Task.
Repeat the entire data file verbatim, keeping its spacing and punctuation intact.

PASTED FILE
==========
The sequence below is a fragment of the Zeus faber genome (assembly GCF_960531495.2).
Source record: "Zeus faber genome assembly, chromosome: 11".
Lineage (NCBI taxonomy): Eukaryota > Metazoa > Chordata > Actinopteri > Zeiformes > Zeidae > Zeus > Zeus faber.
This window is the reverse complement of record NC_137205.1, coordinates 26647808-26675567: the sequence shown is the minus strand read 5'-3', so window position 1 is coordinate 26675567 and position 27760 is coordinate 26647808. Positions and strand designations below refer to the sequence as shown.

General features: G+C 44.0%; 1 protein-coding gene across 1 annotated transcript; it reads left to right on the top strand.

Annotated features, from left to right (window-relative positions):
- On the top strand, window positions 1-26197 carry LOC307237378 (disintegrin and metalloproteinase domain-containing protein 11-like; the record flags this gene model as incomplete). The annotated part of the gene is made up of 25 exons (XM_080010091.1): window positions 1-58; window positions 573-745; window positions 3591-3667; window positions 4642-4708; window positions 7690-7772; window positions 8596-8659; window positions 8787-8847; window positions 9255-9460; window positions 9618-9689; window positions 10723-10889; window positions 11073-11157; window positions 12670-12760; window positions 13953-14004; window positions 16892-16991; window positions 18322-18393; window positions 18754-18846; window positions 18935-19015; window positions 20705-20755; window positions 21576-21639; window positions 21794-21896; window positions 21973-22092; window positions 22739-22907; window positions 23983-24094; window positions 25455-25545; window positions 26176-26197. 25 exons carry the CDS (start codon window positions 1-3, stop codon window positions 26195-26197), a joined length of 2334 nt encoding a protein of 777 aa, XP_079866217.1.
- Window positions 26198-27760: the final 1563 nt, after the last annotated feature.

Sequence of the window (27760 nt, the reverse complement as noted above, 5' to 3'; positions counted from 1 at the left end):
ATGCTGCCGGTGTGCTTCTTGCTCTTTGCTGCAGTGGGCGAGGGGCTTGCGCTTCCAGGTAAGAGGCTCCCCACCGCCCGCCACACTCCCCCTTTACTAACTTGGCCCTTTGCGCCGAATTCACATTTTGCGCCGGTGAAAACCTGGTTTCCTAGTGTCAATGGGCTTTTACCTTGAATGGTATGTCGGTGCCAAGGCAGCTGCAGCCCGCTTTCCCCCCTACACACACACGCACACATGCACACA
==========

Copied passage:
The sequence below is a fragment of the Zeus faber genome (assembly GCF_960531495.2).
Source record: "Zeus faber genome assembly, chromosome: 11".
Lineage (NCBI taxonomy): Eukaryota > Metazoa > Chordata > Actinopteri > Zeiformes > Zeidae > Zeus > Zeus faber.
This window is the reverse complement of record NC_137205.1, coordinates 26647808-26675567: the sequence shown is the minus strand read 5'-3', so window position 1 is coordinate 26675567 and position 27760 is coordinate 26647808. Positions and strand designations below refer to the sequence as shown.

General features: G+C 44.0%; 1 protein-coding gene across 1 annotated transcript; it reads left to right on the top strand.

Annotated features, from left to right (window-relative positions):
- On the top strand, window positions 1-26197 carry LOC307237378 (disintegrin and metalloproteinase domain-containing protein 11-like; the record flags this gene model as incomplete). The annotated part of the gene is made up of 25 exons (XM_080010091.1): window positions 1-58; window positions 573-745; window positions 3591-3667; window positions 4642-4708; window positions 7690-7772; window positions 8596-8659; window positions 8787-8847; window positions 9255-9460; window positions 9618-9689; window positions 10723-10889; window positions 11073-11157; window positions 12670-12760; window positions 13953-14004; window positions 16892-16991; window positions 18322-18393; window positions 18754-18846; window positions 18935-19015; window positions 20705-20755; window positions 21576-21639; window positions 21794-21896; window positions 21973-22092; window positions 22739-22907; window positions 23983-24094; window positions 25455-25545; window positions 26176-26197. 25 exons carry the CDS (start codon window positions 1-3, stop codon window positions 26195-26197), a joined length of 2334 nt encoding a protein of 777 aa, XP_079866217.1.
- Window positions 26198-27760: the final 1563 nt, after the last annotated feature.

Sequence of the window (27760 nt, the reverse complement as noted above, 5' to 3'; positions counted from 1 at the left end):
ATGCTGCCGGTGTGCTTCTTGCTCTTTGCTGCAGTGGGCGAGGGGCTTGCGCTTCCAGGTAAGAGGCTCCCCACCGCCCGCCACACTCCCCCTTTACTAACTTGGCCCTTTGCGCCGAATTCACATTTTGCGCCGGTGAAAACCTGGTTTCCTAGTGTCAATGGGCTTTTACCTTGAATGGTATGTCGGTGCCAAGGCAGCTGCAGCCCGCTTTCCCCCCTACACACACACGCACACATGCACACA